Blame it on the Dyer

One of the most common problems in dyeing polyester knits in the textile industry is barre. The definition of barre is as follows: a repeating visual pattern of continuous bars or stripes, usually parallel to the courses of circular knit fabric and not intentional.

Barre can be due to the following:

  • Fiber properties
  • Yarn characteristics
  • Knitting parameters

Barre is the differences in yarn reflectance between individual yarn in the knit structure. Any mechanism that can change the reflectance of yarn in a knit structure is a potential barre source. Barre causes physical or optical differences in the fabric which leads to dye differences in the yarns, geometric differences in the fabric structure, or a combination of the two. A barre streak can be one course or it can be several—a “shadow band”.

 

Causes

Yarn purchasers trying to save money for the company by purchasing yarn at a lesser quality for a cheaper price.
Knitters trying to save money and time by not changing knitting needles as often as required.
Knitters working with different knitting oils to save money and have less lubrication. This can have an impact down the line in production because the needles will not last as long.

Once the fabric is knitted and the orders placed, the dyehouse starts dyeing and in some colors they see can the stripe effect in the fabric. It is important to remember this cannot occur with all colors. A dyer cannot color uniform stripes on a fabric in production. Running fabrics in a jet machine cannot make stripes in some pieces and not in others.

Fixing Barre:

  • First you must repair barre goods and reload the product in a jet machine.
  • It should be releveling at a temperature of 265 F with a non-carrier carrier. This will help move the dyes on and off the fabric and help remove the barre.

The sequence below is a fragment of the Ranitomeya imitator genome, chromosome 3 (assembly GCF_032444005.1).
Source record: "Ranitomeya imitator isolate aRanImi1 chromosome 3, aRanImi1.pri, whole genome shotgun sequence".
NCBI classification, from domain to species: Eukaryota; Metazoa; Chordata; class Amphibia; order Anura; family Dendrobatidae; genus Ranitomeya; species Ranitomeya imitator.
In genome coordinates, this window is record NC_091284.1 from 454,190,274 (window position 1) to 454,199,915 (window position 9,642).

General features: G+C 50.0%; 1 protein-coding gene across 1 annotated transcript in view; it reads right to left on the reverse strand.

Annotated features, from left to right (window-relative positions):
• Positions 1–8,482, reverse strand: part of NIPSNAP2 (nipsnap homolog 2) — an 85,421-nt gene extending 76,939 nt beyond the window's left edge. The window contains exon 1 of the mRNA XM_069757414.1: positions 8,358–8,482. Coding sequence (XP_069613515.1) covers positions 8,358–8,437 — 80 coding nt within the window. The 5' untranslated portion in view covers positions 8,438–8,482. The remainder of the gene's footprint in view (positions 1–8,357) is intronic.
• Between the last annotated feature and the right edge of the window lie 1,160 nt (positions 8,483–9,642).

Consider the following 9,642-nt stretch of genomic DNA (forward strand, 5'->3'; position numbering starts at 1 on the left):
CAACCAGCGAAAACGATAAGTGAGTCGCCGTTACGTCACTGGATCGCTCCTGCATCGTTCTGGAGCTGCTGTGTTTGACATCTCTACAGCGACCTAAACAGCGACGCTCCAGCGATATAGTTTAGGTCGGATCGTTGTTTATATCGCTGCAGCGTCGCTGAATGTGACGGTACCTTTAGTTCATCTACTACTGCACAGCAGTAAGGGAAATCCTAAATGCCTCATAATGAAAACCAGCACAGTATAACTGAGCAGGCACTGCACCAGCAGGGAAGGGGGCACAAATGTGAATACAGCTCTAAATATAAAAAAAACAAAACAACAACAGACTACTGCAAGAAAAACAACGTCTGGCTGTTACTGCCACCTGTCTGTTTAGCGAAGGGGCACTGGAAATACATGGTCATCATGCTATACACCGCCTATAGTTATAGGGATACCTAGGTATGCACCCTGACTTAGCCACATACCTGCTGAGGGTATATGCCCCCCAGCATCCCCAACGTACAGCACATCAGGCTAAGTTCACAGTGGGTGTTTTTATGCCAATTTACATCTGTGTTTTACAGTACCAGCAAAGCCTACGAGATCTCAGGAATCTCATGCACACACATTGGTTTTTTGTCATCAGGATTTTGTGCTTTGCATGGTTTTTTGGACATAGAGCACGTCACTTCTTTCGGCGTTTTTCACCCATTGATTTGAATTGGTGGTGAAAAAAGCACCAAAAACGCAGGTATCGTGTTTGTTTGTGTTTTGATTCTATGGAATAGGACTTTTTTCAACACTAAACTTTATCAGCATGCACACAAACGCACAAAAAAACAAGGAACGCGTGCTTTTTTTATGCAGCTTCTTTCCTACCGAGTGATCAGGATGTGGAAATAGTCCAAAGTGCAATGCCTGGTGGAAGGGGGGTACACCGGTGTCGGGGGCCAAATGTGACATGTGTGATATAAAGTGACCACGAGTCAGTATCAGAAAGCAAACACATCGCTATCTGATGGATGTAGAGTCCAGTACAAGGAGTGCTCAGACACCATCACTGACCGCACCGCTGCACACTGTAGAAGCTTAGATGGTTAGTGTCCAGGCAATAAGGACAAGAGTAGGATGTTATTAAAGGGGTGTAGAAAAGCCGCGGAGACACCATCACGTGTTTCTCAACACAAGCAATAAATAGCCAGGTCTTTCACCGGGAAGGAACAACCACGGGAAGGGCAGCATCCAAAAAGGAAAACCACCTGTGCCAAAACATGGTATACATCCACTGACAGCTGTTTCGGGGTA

• Also add 5% of a leveler or non-carrier carriers plus 5% of the dye formula to help keep the shade.
  • Run that for 60 minutes and then begin cooling down.
  • FSW has levelers and non-carrier carriers that will help in this area.
  • The dyer then needs to check the selections of dyes in the formula and make sure they are the right selection to help avoid barre.
  • FSW can help with a good dye selection to start with.
  • Next it is important to pre-scour the fabric. Using a surfactant and emulsifying package will help remove impurities. This will give a good base for dyeing, and the rate of rise in the scour and pre-heat setting are critical to help prevent barre.
  • FSW has surfactant packages that will help in this area.
  • Lastly, the dyer should record the roll numbers of the pieces that have a barre effect. This can help trace back to what knitting machines are having an issue, the tension of the machine, the cylinders used, and yarn size. There may be a tension problem in certain knitting machines that can be corrected.

The dyer is the one that has to make quality goods out of the knitted fabric. They are challenged to select the right group of dyes and to reformulate the colors to help solve the problem from occurring. The dyer is responsible to level all the off quality for completing orders in production, knowing how much time is lost in the dyehouse, and what quality issues of reworks are occurring in the dyehouse.
In the end, the fabric will ship, the quality will improve, and the plant will keep running until all the greige goods are used up. Then, a new lot of greige goods will come into the plant for knitting, the dyer will have to repeat the above steps and the whole process starts again.
If you need any more info on what line of products FSW supplies in regard to this industry, click the picture below!

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By |April 4th, 2017|Blog|0 Comments

About the Author:

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Angelo Ardino is Senior Technical Manager at First Source Worldwide specializing in the textile industry. He likes to say he’s been working with textiles since the invention of the cotton gin. His passion lies in saving time and energy for his customers so they can keep creating great products.